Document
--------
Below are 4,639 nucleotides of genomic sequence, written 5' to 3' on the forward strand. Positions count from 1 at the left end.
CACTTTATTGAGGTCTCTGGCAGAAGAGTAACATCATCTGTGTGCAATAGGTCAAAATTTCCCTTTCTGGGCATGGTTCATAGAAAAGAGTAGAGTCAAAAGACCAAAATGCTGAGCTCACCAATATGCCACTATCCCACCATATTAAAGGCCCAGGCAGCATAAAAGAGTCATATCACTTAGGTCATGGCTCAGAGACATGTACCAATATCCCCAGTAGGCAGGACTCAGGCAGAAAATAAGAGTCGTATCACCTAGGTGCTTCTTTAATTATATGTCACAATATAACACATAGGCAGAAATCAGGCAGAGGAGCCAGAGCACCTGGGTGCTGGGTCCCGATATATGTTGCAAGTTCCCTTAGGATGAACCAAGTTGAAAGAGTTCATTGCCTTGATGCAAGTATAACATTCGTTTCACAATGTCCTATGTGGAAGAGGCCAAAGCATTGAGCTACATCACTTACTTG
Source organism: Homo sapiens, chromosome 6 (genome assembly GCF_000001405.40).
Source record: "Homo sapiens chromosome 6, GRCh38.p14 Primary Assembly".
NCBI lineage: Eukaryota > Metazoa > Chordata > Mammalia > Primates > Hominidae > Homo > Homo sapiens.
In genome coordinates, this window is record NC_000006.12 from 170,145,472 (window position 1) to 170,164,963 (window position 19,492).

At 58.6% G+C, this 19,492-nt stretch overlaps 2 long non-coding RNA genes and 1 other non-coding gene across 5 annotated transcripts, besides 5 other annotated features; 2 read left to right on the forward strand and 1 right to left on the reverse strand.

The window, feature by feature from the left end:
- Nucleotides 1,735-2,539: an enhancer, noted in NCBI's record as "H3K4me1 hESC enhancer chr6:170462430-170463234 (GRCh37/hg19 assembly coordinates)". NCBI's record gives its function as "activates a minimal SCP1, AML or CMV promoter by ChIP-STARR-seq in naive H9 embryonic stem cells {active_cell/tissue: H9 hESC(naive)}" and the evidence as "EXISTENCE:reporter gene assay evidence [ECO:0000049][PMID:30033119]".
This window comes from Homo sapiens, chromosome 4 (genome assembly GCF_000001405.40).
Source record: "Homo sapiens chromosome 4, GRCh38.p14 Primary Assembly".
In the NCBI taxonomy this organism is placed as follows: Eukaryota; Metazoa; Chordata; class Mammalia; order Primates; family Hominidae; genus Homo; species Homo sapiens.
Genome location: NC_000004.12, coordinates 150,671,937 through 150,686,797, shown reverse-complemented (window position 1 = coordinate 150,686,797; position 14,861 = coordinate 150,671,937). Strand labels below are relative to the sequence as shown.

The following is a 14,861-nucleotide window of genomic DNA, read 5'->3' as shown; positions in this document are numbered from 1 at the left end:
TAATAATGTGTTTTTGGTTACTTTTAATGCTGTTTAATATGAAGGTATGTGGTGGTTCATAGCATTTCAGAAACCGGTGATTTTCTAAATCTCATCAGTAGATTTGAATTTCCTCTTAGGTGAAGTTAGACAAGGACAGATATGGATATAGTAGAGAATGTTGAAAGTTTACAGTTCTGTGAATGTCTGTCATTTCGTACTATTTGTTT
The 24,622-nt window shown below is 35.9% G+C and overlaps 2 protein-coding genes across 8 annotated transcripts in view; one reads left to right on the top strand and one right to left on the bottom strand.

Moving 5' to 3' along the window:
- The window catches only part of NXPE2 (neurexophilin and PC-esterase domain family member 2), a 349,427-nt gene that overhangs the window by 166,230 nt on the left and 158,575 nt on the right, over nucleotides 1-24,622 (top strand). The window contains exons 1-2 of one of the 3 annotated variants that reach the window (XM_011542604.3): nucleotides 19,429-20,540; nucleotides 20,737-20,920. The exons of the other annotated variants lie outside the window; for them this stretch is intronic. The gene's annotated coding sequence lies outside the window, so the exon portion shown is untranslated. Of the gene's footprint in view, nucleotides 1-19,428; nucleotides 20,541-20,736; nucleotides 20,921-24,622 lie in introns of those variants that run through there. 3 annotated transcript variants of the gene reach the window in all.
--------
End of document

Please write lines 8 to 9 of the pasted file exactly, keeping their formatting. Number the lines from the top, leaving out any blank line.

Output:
The window, feature by feature from the left end:
- Nucleotides 1,735-2,539: an enhancer, noted in NCBI's record as "H3K4me1 hESC enhancer chr6:170462430-170463234 (GRCh37/hg19 assembly coordinates)". NCBI's record gives its function as "activates a minimal SCP1, AML or CMV promoter by ChIP-STARR-seq in naive H9 embryonic stem cells {active_cell/tissue: H9 hESC(naive)}" and the evidence as "EXISTENCE:reporter gene assay evidence [ECO:0000049][PMID:30033119]".